We are having a day in town today. After breakfasting in the hotel room we went out to look for our first destination of the day, the Transport Museum. We walked down from the hotel to Queen’s Road and caught a bus which we thought would take us there.
As you can see from the photo it was a rather dull day and the setting rather desolate. The presence of two unmatched abandoned shoes seemed to emphasise the mood somehow. In the event, the bus didn’t go where we thought and we ended up going into town and starting again from there.
As is usual with this sort of enterprise, there is never enough space, and the Manchester Transport Museum has had to pack its exhibits in tightly. They have tried to allow maximum access to the vehicles and have done quite well in this respect but the crowding makes it difficult to get good photos of individual exhibits. I do not blame the museum for this in the least as they have done the best possible with the available space.
As the above vehicle demonstrates, the exhibits, no matter what the age, have all been carefully restored and maintained. Some are too fragile to allow public access but others can be explored at will.
This Leyland Titan belonged to Stockport Corporation between 1969 and 1981. It was later converted to an open top and used for promotional purposes including a trip to Monaco in support of Manchester’s failed bid to host the 2000 Olympics.
Looking across the roofs of buses from the open top of the Titan shows how tightly packed the museum is. It is to their credit that they have managed to accumulate such a range of vehicles of different ages.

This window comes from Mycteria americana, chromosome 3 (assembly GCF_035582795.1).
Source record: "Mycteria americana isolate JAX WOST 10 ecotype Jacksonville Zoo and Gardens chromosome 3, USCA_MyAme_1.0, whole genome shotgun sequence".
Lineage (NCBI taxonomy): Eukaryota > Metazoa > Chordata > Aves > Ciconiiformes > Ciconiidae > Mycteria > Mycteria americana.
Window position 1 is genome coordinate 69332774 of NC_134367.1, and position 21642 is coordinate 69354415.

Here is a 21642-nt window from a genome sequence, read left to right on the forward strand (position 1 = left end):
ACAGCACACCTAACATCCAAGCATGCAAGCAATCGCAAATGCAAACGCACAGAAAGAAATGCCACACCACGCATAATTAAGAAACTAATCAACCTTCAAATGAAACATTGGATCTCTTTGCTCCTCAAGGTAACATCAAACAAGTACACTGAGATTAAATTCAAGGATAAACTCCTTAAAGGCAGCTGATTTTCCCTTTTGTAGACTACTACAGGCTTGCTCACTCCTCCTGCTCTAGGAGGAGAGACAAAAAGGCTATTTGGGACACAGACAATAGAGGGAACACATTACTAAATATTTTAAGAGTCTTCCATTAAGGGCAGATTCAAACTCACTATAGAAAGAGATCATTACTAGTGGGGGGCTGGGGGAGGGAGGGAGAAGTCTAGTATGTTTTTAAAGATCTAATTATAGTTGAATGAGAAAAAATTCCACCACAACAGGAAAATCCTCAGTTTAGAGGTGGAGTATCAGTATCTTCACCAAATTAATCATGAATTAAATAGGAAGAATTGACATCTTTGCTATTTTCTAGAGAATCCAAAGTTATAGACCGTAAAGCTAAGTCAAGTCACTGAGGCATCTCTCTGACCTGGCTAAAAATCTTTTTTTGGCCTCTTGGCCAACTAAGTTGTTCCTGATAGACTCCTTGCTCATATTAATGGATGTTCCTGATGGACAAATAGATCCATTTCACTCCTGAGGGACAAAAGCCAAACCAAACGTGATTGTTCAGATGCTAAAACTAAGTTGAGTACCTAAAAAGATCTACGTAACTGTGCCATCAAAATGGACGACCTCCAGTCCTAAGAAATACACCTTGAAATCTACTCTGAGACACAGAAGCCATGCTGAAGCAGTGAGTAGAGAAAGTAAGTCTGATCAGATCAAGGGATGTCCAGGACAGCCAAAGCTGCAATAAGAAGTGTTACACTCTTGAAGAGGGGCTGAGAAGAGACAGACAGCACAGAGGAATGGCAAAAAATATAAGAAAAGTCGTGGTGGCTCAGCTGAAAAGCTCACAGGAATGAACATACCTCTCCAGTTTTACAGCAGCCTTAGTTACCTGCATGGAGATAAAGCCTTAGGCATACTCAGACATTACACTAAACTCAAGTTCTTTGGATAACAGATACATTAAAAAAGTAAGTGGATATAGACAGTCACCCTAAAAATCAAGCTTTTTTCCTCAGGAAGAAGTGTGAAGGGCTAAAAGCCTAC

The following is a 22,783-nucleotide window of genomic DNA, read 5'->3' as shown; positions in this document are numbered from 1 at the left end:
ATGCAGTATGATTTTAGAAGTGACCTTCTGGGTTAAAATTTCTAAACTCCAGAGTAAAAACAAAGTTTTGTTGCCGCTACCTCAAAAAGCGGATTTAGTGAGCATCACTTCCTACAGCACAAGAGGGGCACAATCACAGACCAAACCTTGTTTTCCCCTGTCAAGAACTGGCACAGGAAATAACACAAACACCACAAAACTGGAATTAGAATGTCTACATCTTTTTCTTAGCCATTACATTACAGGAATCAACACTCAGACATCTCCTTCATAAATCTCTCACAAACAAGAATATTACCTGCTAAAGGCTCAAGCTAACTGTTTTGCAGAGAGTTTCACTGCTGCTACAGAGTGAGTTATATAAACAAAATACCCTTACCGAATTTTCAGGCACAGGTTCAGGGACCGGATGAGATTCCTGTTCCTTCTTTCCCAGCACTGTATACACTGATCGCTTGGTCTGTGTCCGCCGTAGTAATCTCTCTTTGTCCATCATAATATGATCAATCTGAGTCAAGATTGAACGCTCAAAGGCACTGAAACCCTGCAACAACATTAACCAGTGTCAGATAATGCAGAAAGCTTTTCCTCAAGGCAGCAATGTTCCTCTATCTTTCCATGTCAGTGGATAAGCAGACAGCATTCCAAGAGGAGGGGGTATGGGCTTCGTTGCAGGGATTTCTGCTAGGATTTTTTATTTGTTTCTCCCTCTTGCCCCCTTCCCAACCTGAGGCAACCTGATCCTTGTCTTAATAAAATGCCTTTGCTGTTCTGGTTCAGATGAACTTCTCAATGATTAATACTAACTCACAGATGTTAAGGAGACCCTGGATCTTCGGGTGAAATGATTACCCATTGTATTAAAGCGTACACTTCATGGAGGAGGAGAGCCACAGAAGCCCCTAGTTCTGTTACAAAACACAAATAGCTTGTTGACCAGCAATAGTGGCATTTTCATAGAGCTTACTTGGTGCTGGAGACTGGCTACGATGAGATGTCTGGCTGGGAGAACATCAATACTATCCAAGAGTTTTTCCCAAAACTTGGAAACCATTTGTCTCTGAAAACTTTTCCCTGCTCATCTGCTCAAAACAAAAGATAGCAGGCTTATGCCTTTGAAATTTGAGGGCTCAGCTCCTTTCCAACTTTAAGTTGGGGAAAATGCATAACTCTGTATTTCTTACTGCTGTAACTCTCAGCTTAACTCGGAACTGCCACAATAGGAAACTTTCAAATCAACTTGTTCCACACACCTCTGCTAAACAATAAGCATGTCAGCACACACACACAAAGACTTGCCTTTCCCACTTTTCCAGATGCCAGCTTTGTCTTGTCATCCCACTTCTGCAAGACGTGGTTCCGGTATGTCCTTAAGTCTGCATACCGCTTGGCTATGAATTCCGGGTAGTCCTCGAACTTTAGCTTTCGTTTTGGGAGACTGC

Though we are not “anoraks”, we nevertheless found things to interest us here and admired the work that had gone into restoring these vehicles and in providing useful information on them for visitors.
“Anoraks” would no doubt have been interested in this bus chassis given to the Hyde Road training school for demonstration purposes.
The above is a prototype of one of the models of Manchester trams still running today. It was interesting to compare it with the actual trams. You can sit in the driving seat but of course there are no controls! (Disappointing, that!)
There is a cafe which somewhat resembles a bus depot canteen (which is quite appropriate, really) and a museum shop. The latter is well stocked with relevant books and scale models of various sizes without any sign of the rubbishy goods that so often appear in other museum shops.
Generally speaking, the museum was well presented and the facilities (e.g. the toilets) though basic, were well maintained and spotlessly clean. The staff were all of mature age and I am guessing they are retired persons having an interest in transport or, like the gentleman we spoke to in the shop, ex-transport personnel. The contribution provided by their knowledge and experience adds greatly to the value of the exhibition.
The atmosphere was relaxed and informal, admission free, and photography was allowed, as you can see. Anal-retentive directors of museums and the National Trust might like to reflect on this.
After the Transport Museum, we went to the city centre where I found myself face to face with this statue of Robert Owen. We visited New Lanark, the community that Owen based on his cotton mills, during our visit to Glasgow in 2008 (see Glasgow 2008, the entry for August 28th). For more information on this remarkable man and his achievements see here and plentiful other sources on the Web.
It is no coincidence that the statue stands in Balloon Street which is largely occupied by massive buildings belonging to the Co-operative Wholesale Society, the famous CWS. Indeed, the statue was unveiled in 1994 by the President of the 1994 Co-op Congress. This ties in neatly with our pilgrimage yesterday to Rochdale in search of the Rochdale Pioneers.